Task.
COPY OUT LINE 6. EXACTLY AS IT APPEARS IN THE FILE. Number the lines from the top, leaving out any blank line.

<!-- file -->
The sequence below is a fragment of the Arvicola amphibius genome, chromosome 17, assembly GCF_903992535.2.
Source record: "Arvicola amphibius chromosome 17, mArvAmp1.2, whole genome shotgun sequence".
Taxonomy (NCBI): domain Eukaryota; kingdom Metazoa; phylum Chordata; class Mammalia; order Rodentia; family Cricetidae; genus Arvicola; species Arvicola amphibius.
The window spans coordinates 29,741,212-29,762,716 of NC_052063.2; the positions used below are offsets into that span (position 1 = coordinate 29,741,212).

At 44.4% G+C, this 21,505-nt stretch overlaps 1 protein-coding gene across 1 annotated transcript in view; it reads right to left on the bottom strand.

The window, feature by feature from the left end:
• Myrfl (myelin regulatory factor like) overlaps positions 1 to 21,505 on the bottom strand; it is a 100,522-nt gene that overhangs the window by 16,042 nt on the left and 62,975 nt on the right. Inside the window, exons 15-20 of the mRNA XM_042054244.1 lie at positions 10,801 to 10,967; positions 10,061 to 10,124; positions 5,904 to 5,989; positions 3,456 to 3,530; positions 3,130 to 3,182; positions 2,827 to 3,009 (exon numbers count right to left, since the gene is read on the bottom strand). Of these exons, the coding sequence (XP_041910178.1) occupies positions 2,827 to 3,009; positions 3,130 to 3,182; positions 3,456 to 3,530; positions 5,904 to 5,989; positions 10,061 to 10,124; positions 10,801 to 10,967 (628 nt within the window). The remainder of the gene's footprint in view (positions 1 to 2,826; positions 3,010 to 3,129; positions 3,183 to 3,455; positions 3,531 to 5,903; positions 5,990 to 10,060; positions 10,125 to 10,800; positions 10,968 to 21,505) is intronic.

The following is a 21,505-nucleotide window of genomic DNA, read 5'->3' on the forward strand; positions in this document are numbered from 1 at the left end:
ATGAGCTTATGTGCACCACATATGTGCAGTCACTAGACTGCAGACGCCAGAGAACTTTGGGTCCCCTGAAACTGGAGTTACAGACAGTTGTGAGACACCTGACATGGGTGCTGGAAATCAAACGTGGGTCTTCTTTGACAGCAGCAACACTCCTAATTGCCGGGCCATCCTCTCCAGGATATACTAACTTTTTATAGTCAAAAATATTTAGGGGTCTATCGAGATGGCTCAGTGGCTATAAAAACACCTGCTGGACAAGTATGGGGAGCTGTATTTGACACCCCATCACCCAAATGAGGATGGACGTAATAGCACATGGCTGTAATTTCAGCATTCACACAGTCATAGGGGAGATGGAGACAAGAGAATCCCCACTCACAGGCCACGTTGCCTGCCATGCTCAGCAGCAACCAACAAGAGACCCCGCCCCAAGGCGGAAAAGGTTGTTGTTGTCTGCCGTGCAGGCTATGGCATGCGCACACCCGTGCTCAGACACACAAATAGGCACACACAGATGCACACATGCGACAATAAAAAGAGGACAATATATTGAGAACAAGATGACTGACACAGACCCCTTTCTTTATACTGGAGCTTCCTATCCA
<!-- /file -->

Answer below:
The window, feature by feature from the left end: